Ben and I have lived in a van for seven months now. Purposeful romance is usually last on the list of things we make time for, right after vacuuming our carpet and cleaning the bugs off the front bumper. Living in a van can really put a damper on the romance. Ben doesn’t fit lengthwise in the van, so he sleeps diagonally and I sleep in a corner. We go days, sometimes weeks, without a real shower. We have so many cuts and bruises and bug bites that shaving would be laughable. But somehow we still wake up each morning and say “I love you.”
This did not come easily. We’ve had super low moments, where Ben has hiked in one direction, and I in the other. But for the most part, we’ve become a well-oiled machine, able to predict movements before they happen. I plug his phone in before he reaches for the cord, he sets my slippers below the bed before I lift my head from the pillow. We share romance in a different way when living in such close quarters, and in the backcountry. Here are a few suggestions for van living and backcountry hiking to help you and your sig-other adjust more quickly than we did!
Bagged wine, boxed wine, doesn’t matter, just bring it.
Whether you’re hiking 15 miles to your campsite, or you are parked on the side of the road after a long drive, DO NOT for-go the wine. It’s essential and COMPLETELY worth packing in on long backpacks, and well worth the space it takes up in your tiny van. If you don’t have a half-empty bag of wine laying around right before you set off on your trip, consider buying these. They pack down once you drink them, and are the perfect serving size at the end of a long hike day. While you’re at it, don’t forget dessert.
ProTip: Bears LOVE wine. Almost more than I do. Don’t forget to pack your empty wine carriers in a smell proof bags or bear bin.
Zip your sleeping bags together, just don’t forget to wear long pajamas.
This applies to sleeping in the van, and also in the backcountry. A lot of brands make compatible gender specific bags, meaning the men’s zips along the left and the woman’s on the right. You can completely unzip them individually and then zip them back together so you have one huge sleeping bag to cuddle in. This is great for Ben who’s the perma-big spoon. With the bags zipped together, we can cuddle all night! Make sure to strap your sleeping mats together so there’s no cold hard spot between the two sleeping bags. You MUST wear long pajamas, nothing kills romance faster than sticking to the person you’re sleeping next to. Whether you’re in a van and five days out from your last shower, or in a zipped together sleeping bag after a sweaty uphill slog, cover your gross, unshowered skin, and cuddle away.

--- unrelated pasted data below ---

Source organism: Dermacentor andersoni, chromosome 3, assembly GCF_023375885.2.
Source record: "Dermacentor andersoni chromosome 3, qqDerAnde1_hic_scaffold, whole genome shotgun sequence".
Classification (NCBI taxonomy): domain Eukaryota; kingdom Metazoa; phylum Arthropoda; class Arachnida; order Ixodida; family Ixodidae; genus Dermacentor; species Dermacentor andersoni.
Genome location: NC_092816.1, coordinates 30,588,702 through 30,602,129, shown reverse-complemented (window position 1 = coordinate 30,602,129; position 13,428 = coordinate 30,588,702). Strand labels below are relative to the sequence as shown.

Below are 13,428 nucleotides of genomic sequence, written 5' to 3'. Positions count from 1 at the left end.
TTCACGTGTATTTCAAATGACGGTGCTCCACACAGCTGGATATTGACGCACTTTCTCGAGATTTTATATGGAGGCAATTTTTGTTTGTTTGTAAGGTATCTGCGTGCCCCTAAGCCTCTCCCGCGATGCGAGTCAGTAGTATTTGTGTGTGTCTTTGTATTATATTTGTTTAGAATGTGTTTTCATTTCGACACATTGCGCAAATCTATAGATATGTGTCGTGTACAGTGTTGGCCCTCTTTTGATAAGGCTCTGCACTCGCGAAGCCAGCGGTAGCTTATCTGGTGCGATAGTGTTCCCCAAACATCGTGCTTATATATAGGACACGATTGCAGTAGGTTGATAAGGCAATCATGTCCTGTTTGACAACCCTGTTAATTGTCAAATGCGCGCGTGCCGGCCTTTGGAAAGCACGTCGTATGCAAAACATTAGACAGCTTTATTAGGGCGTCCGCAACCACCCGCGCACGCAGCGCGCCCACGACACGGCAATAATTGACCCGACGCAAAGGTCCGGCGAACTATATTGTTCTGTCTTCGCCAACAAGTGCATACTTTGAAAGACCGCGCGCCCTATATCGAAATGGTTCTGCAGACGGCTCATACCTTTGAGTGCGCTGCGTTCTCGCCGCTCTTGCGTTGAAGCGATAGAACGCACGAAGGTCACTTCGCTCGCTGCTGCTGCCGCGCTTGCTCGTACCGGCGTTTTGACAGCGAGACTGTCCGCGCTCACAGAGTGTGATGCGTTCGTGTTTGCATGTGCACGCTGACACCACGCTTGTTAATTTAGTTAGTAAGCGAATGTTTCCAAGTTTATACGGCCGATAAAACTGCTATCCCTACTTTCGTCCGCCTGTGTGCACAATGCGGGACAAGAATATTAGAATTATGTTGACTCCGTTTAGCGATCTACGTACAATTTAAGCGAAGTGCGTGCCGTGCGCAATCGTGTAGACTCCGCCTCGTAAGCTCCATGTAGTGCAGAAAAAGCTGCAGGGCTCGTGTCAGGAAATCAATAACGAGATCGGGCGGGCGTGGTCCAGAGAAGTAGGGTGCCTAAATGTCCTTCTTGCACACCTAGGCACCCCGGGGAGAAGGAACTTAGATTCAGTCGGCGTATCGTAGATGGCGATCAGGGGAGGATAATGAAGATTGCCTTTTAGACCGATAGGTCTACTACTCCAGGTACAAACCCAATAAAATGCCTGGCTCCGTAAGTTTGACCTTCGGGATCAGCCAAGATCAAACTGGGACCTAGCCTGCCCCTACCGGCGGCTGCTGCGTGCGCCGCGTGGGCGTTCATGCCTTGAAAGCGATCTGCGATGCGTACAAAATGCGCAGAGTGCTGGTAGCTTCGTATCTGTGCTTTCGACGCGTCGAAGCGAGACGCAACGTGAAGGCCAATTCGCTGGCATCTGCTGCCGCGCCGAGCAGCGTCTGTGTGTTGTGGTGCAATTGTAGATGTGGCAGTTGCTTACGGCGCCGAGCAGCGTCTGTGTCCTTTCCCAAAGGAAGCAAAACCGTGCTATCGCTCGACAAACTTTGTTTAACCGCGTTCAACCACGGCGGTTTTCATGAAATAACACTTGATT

Pro Tip: On extra cold nights in the backcountry, make sure the area of the sleeping bag between your heads is closed so no heat can escape through space between.
Skinny dip to get the hot spots.
If you have the ability to get in a large body of water, DO IT! It saves you from being a sticky mess and having to wear long pajamas at night (see above). When you’re backpacking, it might be the most refreshing thing you can do. All you really need to clean is the ‘hot spots.’ Everything else is icing on the cake, and completely unnecessary. When you’re van’ing, try a solar shower if a large body of water is inaccessible or too crowded. If water isn’t available, wilderness wipes are the next best thing. And remember — hot spots!
Pro Tip: There is no good way to travel with a full solar shower. Put it inside and it will absolutely spill. Leave it on a trailer or secured to the top of your van and SOMETHING will puncture it. Take it from the five solar shower fatalities we’ve had, a full solar shower is a dangerous thing.
But seriously, kind words.
This is the cheapest, and most effective way, to keep the romance alive when living in a van or hiking with your honey in the backcountry. There is no trick here, simply expressing your love and reminding each other you appreciate the small things they’re doing (like carrying the wine so I don’t have to, and then letting me drink more than my fair share — you’re the best Ben)! You can try yelling encouragement to each other when you’re halfway up a mountain pass. Kind words can go a REALLY long way, especially when your pack feels like it’s getting heavier even though you’ve already consumed the chocolate you stashed in there just in case. Those are the times when it is most important. Especially because the chocolate is gone.
Pro Tip: Kind words obviously help for us, but people communicate love in totally different ways, check out the five love languages if you haven’t already. Maybe your sweetheart would feel the romance most if you secretly stashed some chocolate for them and pulled it out at the right exact moment on that uphill climb. Okay — that works for me too.
There are a few items that make romance in the backcountry a little easier. Check out this list from Elevation Outdoors for some more ideas!
Ben and I finish our tour in one month and we can’t believe it’s coming to an end. We will have no idea what to do with a shower every day, food in a fridge, and sleeping in the same spot every night. If anyone has tips on how to do romance in a stationary house, we would love to hear them, because we have certainly forgotten how.
If you like the gear we’re reppin’, or what we’re wearing, check out some of the sponsors that make this tour possible: La Sportiva, Crazy Creek, National Geographic, RovR Products, Sea to Summit, Mountain House, LifeStraw, and Lowe Alpine.